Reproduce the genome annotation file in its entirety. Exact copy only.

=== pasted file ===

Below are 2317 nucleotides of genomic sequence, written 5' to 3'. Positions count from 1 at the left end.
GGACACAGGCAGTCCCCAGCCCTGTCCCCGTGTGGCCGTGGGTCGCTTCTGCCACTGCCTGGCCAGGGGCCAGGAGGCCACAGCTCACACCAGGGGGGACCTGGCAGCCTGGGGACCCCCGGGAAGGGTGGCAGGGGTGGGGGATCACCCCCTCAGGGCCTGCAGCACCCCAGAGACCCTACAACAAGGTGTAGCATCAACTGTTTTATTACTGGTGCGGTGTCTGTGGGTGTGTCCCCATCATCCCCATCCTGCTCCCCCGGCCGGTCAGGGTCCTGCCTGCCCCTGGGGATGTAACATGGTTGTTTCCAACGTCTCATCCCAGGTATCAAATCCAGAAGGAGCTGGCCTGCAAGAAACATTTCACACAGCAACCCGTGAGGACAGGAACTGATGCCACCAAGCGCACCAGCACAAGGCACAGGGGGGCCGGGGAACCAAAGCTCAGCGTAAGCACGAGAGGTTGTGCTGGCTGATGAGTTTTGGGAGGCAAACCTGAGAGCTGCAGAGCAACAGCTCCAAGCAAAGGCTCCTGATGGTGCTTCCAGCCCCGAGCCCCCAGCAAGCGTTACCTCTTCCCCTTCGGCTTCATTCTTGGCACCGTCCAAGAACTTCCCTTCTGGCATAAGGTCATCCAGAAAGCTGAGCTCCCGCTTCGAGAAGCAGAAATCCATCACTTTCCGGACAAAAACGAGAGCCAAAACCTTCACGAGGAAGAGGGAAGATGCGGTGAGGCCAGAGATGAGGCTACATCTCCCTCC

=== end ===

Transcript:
Below are 2317 nucleotides of genomic sequence, written 5' to 3'. Positions count from 1 at the left end.
GGACACAGGCAGTCCCCAGCCCTGTCCCCGTGTGGCCGTGGGTCGCTTCTGCCACTGCCTGGCCAGGGGCCAGGAGGCCACAGCTCACACCAGGGGGGACCTGGCAGCCTGGGGACCCCCGGGAAGGGTGGCAGGGGTGGGGGATCACCCCCTCAGGGCCTGCAGCACCCCAGAGACCCTACAACAAGGTGTAGCATCAACTGTTTTATTACTGGTGCGGTGTCTGTGGGTGTGTCCCCATCATCCCCATCCTGCTCCCCCGGCCGGTCAGGGTCCTGCCTGCCCCTGGGGATGTAACATGGTTGTTTCCAACGTCTCATCCCAGGTATCAAATCCAGAAGGAGCTGGCCTGCAAGAAACATTTCACACAGCAACCCGTGAGGACAGGAACTGATGCCACCAAGCGCACCAGCACAAGGCACAGGGGGGCCGGGGAACCAAAGCTCAGCGTAAGCACGAGAGGTTGTGCTGGCTGATGAGTTTTGGGAGGCAAACCTGAGAGCTGCAGAGCAACAGCTCCAAGCAAAGGCTCCTGATGGTGCTTCCAGCCCCGAGCCCCCAGCAAGCGTTACCTCTTCCCCTTCGGCTTCATTCTTGGCACCGTCCAAGAACTTCCCTTCTGGCATAAGGTCATCCAGAAAGCTGAGCTCCCGCTTCGAGAAGCAGAAATCCATCACTTTCCGGACAAAAACGAGAGCCAAAACCTTCACGAGGAAGAGGGAAGATGCGGTGAGGCCAGAGATGAGGCTACATCTCCCTCC